05/23/2013 02:09 EDT | Updated 07/23/2013 05:12 EDT

Federal government not up to speed on changing care needs: health council

SASKATOON - The Health Council of Canada says the federal government isn't doing enough to keep pace with changing health-care needs in the country.

The council released its 2013 progress report on health-care renewal in Saskatoon on Thursday.

Dr. Jack Kitts, health council chairman, said the waiting list for surgeries is one of the biggest issues.

Kitts said an aging and growing population has led to longer wait times in the last decade despite a plan introduced to shorten them.

Other problems outlined in the report include lack of 24/7 access to primary health care and little progress on lowering prescription drug prices.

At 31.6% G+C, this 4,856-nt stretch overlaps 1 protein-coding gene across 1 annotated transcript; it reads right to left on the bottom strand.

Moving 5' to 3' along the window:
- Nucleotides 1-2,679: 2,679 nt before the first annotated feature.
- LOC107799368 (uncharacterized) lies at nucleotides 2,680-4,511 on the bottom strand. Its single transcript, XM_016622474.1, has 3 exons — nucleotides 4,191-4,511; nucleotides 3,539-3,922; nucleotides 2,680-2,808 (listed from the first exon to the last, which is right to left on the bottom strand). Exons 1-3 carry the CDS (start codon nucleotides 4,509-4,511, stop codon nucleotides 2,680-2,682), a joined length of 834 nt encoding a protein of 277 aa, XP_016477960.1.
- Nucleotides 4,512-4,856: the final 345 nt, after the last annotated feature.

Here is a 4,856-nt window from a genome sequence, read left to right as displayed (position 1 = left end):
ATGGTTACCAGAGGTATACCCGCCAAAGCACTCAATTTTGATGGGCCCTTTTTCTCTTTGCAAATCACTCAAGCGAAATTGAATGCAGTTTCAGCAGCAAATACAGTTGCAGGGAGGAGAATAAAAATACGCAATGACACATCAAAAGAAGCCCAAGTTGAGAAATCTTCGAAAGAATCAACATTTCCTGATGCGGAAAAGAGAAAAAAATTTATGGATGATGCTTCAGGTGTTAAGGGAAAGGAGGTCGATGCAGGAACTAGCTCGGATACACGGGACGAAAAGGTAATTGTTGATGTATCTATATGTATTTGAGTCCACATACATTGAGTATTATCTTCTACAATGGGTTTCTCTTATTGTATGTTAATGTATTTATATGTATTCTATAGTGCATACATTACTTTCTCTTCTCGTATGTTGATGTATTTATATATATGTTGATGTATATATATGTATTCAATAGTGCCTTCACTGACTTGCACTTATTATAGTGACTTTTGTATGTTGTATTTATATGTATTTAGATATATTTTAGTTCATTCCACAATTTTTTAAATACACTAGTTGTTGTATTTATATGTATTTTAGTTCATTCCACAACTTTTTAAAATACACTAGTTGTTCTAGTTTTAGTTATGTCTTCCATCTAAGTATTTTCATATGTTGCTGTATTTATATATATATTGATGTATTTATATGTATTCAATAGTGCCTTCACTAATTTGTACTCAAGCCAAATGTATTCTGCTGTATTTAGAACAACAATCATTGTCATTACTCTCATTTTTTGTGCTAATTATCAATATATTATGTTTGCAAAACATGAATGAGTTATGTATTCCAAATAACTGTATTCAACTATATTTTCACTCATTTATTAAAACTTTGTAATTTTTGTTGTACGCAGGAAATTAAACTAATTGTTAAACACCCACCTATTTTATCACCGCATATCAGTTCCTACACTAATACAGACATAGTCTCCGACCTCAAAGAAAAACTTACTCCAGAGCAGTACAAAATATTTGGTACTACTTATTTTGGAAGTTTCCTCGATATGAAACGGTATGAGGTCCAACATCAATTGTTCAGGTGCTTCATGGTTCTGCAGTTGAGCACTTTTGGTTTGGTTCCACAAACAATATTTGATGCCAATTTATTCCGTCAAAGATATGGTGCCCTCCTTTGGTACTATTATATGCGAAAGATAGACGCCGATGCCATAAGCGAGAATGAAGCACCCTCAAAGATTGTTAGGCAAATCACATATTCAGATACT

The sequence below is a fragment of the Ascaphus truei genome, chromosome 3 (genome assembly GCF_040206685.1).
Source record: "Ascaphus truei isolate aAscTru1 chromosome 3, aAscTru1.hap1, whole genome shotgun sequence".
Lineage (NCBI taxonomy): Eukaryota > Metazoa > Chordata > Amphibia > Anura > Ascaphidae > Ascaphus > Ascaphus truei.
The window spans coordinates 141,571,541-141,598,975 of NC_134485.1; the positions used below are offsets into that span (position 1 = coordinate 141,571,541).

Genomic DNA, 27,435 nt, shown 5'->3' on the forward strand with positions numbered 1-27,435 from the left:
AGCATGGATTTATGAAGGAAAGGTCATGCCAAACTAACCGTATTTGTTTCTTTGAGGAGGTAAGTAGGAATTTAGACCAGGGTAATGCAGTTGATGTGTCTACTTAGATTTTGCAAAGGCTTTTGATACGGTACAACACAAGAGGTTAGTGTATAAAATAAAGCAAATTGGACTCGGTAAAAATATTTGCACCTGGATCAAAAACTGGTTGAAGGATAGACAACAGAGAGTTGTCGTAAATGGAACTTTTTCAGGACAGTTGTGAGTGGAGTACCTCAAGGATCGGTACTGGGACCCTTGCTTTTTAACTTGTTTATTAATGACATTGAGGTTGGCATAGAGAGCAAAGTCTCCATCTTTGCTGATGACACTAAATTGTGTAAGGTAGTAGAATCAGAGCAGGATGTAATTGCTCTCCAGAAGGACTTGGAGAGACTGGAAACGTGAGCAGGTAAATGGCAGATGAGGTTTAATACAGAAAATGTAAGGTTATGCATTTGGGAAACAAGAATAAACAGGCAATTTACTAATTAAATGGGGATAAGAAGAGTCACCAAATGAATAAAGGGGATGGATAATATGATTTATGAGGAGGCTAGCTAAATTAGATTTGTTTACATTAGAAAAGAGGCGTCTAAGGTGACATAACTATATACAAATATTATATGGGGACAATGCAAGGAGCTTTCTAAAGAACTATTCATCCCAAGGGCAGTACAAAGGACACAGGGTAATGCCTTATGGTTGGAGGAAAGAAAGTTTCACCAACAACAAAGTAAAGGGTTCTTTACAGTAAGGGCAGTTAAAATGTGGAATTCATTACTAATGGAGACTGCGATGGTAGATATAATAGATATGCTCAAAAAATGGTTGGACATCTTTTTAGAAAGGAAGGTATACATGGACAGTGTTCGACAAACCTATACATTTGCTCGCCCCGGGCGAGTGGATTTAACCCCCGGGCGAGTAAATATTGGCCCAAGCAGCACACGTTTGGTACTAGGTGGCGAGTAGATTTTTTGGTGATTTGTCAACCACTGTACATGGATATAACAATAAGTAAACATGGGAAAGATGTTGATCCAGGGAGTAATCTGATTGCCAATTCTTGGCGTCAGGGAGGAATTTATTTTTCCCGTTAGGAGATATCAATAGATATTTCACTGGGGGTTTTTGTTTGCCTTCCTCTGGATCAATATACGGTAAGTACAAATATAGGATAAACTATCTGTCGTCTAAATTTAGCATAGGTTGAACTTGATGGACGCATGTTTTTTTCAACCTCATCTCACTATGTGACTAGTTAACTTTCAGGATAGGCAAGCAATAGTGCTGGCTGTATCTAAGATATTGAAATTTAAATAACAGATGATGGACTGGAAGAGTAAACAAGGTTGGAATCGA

It also points to the health gap between aboriginals and non-aboriginals.

Kitts said improvements have been made in national care, but a lot of work still needs to be done. He gave wait times as an example.

"The wait times strategy that was introduced back in 2004 showed that clear roles and direction from (the) federal government and aligned with provincial governments is a recipe for success," Kitts said. "Today we're falling a little bit behind."

A former premier of Saskatchewan, who headed a commission on the future of health care, said Ottawa and the provincial and territorial governments need to work together more.

Roy Romanow pointed out that health care is different in every jurisdiction and the federal government's attitude has been to just fork over money.

"It will eventually end in frustration and a great deal of confusion unless and until there is a fully co-operative federal government, which comes with reforms, best practices, not to repeat old mistakes (and) fosters co-operation. All of this is required," Romanow said.